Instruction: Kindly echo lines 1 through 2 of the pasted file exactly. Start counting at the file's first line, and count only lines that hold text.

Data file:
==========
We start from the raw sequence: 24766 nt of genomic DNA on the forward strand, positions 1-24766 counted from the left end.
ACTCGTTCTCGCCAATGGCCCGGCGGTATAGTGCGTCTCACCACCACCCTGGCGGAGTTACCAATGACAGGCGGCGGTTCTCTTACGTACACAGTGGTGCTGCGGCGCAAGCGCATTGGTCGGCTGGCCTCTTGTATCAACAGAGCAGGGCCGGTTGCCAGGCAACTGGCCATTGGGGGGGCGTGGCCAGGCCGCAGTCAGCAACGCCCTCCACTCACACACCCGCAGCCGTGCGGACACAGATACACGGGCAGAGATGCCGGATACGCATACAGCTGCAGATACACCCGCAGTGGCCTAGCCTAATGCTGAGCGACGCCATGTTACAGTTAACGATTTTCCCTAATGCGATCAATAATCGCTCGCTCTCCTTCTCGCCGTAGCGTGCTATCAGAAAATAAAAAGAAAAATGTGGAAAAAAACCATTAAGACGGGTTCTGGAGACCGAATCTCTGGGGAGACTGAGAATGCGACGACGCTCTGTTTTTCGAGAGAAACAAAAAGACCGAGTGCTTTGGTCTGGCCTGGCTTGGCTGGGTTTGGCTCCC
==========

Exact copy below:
We start from the raw sequence: 24766 nt of genomic DNA on the forward strand, positions 1-24766 counted from the left end.
ACTCGTTCTCGCCAATGGCCCGGCGGTATAGTGCGTCTCACCACCACCCTGGCGGAGTTACCAATGACAGGCGGCGGTTCTCTTACGTACACAGTGGTGCTGCGGCGCAAGCGCATTGGTCGGCTGGCCTCTTGTATCAACAGAGCAGGGCCGGTTGCCAGGCAACTGGCCATTGGGGGGGCGTGGCCAGGCCGCAGTCAGCAACGCCCTCCACTCACACACCCGCAGCCGTGCGGACACAGATACACGGGCAGAGATGCCGGATACGCATACAGCTGCAGATACACCCGCAGTGGCCTAGCCTAATGCTGAGCGACGCCATGTTACAGTTAACGATTTTCCCTAATGCGATCAATAATCGCTCGCTCTCCTTCTCGCCGTAGCGTGCTATCAGAAAATAAAAAGAAAAATGTGGAAAAAAACCATTAAGACGGGTTCTGGAGACCGAATCTCTGGGGAGACTGAGAATGCGACGACGCTCTGTTTTTCGAGAGAAACAAAAAGACCGAGTGCTTTGGTCTGGCCTGGCTTGGCTGGGTTTGGCTCCC